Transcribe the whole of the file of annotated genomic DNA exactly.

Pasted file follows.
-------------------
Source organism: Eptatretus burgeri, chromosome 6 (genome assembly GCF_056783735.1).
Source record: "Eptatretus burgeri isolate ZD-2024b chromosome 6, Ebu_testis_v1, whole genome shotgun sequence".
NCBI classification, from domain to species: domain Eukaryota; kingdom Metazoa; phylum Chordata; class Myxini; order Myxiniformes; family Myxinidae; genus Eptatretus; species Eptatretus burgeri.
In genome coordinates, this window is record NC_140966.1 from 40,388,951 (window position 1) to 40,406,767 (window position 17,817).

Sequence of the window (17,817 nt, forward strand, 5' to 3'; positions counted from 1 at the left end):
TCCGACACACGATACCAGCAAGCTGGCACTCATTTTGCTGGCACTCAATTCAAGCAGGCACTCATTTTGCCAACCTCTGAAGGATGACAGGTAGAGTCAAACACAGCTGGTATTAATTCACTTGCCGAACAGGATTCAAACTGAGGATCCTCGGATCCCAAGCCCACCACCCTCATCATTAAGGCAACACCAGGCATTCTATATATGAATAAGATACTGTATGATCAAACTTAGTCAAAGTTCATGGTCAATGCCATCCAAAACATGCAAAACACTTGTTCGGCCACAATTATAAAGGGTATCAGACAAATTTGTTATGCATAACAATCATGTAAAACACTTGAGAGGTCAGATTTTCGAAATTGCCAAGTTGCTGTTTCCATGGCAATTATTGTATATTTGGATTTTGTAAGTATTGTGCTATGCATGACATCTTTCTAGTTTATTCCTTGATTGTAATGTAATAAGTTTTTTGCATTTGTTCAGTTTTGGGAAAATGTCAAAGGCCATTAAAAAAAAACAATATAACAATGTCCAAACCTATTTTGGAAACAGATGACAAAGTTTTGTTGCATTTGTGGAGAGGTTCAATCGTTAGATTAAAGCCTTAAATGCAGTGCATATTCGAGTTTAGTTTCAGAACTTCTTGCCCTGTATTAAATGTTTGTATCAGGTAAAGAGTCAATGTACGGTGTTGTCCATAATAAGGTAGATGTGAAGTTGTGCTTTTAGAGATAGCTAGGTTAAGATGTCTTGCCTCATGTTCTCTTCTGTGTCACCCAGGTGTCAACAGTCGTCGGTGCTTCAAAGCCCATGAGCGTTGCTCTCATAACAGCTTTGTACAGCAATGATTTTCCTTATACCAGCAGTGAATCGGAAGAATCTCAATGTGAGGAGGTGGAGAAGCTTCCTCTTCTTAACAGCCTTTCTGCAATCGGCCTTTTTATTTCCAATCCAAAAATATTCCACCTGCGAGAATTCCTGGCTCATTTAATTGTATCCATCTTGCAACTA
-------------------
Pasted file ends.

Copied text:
Source organism: Eptatretus burgeri, chromosome 6 (genome assembly GCF_056783735.1).
Source record: "Eptatretus burgeri isolate ZD-2024b chromosome 6, Ebu_testis_v1, whole genome shotgun sequence".
NCBI classification, from domain to species: domain Eukaryota; kingdom Metazoa; phylum Chordata; class Myxini; order Myxiniformes; family Myxinidae; genus Eptatretus; species Eptatretus burgeri.
In genome coordinates, this window is record NC_140966.1 from 40,388,951 (window position 1) to 40,406,767 (window position 17,817).

Sequence of the window (17,817 nt, forward strand, 5' to 3'; positions counted from 1 at the left end):
TCCGACACACGATACCAGCAAGCTGGCACTCATTTTGCTGGCACTCAATTCAAGCAGGCACTCATTTTGCCAACCTCTGAAGGATGACAGGTAGAGTCAAACACAGCTGGTATTAATTCACTTGCCGAACAGGATTCAAACTGAGGATCCTCGGATCCCAAGCCCACCACCCTCATCATTAAGGCAACACCAGGCATTCTATATATGAATAAGATACTGTATGATCAAACTTAGTCAAAGTTCATGGTCAATGCCATCCAAAACATGCAAAACACTTGTTCGGCCACAATTATAAAGGGTATCAGACAAATTTGTTATGCATAACAATCATGTAAAACACTTGAGAGGTCAGATTTTCGAAATTGCCAAGTTGCTGTTTCCATGGCAATTATTGTATATTTGGATTTTGTAAGTATTGTGCTATGCATGACATCTTTCTAGTTTATTCCTTGATTGTAATGTAATAAGTTTTTTGCATTTGTTCAGTTTTGGGAAAATGTCAAAGGCCATTAAAAAAAAACAATATAACAATGTCCAAACCTATTTTGGAAACAGATGACAAAGTTTTGTTGCATTTGTGGAGAGGTTCAATCGTTAGATTAAAGCCTTAAATGCAGTGCATATTCGAGTTTAGTTTCAGAACTTCTTGCCCTGTATTAAATGTTTGTATCAGGTAAAGAGTCAATGTACGGTGTTGTCCATAATAAGGTAGATGTGAAGTTGTGCTTTTAGAGATAGCTAGGTTAAGATGTCTTGCCTCATGTTCTCTTCTGTGTCACCCAGGTGTCAACAGTCGTCGGTGCTTCAAAGCCCATGAGCGTTGCTCTCATAACAGCTTTGTACAGCAATGATTTTCCTTATACCAGCAGTGAATCGGAAGAATCTCAATGTGAGGAGGTGGAGAAGCTTCCTCTTCTTAACAGCCTTTCTGCAATCGGCCTTTTTATTTCCAATCCAAAAATATTCCACCTGCGAGAATTCCTGGCTCATTTAATTGTATCCATCTTGCAACTA